June 25, 2021
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Media Forgets Section 377 Affects Heterosexuals Too

Media Forgets Section 377 Affects Heterosexuals Too
File - AP Photo/Rajanish Kakade
Media Forgets Section 377 Affects Heterosexuals Too

What would this morning's tea-and-newspaper ritual have felt like if the headlines read "SC holds out hope on non-vaginal intercourse"? That would have slightly rattled the saucer, for sure. What then explains the strange consensus among Indian media to report on Section 377 as an exclusively LGBTQ issue?

A day after the Supreme Court agreed to give the issue on decriminalising 'unnatural sex' one last chance in court, several of India's main news organisations reported it as a gay or homosexual issue. For example, their headlines this morning read "Supreme Court agrees to revisit law criminalising homosexuality" or "SC holds out hope on gay rights." The reporting has described the law as one that criminalizes same-sex relationships.

T?he reality of this 'crime' is that Section 377 affects the heterosexual and homosexual communities ?-- 'unnatural sex' is not the preserve of the LGBT community. But this entire issue, from the heights of intellectual debate to the grounds of activism, has run on one assumption -- that 'unnatural sex' is only performed by those within the LGBT community. Even recent press releases from Amnesty International and change.org have used this description.

In the past, some (like Huffington Post and Buzzfeed's foreign editions) have described the section as the 'sodomy-law,' which is a far more neutral and inclusive term. did this too. Human Rights Watch used both descriptions. Shashi Tharoor's petition to the Prime Minister on decriminalisation also uses both descriptions. The petition is signed by nearly 50,000 people and is titled 'Decriminalise homosexuality' although in the explanation he says that "It impacts the LGBTQ community, it even impacts married heterosexual couples."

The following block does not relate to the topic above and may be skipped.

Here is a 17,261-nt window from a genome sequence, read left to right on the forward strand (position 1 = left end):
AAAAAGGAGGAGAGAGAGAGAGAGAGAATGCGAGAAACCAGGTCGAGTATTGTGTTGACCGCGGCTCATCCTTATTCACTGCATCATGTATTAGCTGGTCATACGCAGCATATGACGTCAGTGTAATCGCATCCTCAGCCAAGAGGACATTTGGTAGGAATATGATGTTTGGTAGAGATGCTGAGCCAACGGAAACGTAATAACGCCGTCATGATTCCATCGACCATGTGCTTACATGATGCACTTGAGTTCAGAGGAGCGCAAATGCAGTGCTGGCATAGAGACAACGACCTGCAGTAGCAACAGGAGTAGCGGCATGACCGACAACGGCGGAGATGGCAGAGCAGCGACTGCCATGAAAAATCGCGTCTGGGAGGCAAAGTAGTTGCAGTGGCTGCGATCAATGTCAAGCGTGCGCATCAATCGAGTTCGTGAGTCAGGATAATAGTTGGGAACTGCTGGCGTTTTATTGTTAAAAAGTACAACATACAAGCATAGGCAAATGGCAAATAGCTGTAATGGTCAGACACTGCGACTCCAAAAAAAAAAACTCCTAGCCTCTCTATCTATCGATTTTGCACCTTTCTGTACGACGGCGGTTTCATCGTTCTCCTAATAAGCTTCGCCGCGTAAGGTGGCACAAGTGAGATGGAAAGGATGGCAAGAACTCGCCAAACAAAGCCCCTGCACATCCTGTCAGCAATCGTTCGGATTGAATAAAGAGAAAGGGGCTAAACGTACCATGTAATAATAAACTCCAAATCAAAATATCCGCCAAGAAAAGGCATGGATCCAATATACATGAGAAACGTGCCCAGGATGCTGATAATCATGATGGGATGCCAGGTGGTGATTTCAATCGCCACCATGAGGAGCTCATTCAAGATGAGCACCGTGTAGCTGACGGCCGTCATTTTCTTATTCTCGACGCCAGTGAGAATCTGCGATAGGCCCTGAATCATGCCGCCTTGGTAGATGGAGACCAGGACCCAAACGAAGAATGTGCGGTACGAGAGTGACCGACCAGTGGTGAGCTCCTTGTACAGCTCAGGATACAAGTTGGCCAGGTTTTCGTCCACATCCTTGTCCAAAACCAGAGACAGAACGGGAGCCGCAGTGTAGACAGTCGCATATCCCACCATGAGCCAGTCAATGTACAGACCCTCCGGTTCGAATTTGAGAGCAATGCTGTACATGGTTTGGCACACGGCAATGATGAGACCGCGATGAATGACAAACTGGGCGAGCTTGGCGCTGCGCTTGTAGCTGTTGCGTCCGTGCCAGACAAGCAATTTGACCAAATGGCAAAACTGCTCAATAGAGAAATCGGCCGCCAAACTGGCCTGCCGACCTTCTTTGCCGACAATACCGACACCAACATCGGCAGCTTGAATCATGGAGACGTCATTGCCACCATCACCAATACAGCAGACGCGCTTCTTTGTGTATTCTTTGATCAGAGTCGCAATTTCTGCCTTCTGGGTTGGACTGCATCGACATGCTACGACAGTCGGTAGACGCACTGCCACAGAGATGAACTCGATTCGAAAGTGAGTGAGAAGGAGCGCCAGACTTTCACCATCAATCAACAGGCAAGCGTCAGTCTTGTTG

T?hus, media reporting has been misleading. By using the gay-shorthand, it has reduced the issue and isolated the community. When we read the news, we are made to understand that this is an issue for "that community" that wears bright clothes, parades once a year and does incomprehensible, unspeakable things in private. We understand that this is not something which can or should affect heterosexuals. It excuses us from saying neutral and inclusive things like 'unnatural sex' because that self-reflection makes us too comfortable. What this means is the continued demonisation of the LGBTQ community.

Legally too, it means that the opposition to the curative petition have been filed by religious groups who are also arguing on homosexual lines. What would happen if they are forced to speak more flatly across the board, and not recourse to arguing that homosexuality is prohibited in their religions?

Last year, Al Jazeera came forward to correct their reporting. In a bold statement they said they will no longer use the word 'migrants' to describe the refugee-crisis. They did this on the grounds of inaccuracy and argued that the words we use impact the value of the persons we describe. They explained that reductive terminologies help fester bigotry.

Similarly, in what is hopefully the last stretch of one of the biggest civil rights issues India has seen in recent times, can an editorial change in media reporting affect how the heterosexual masses interact with India's sexual minorities?

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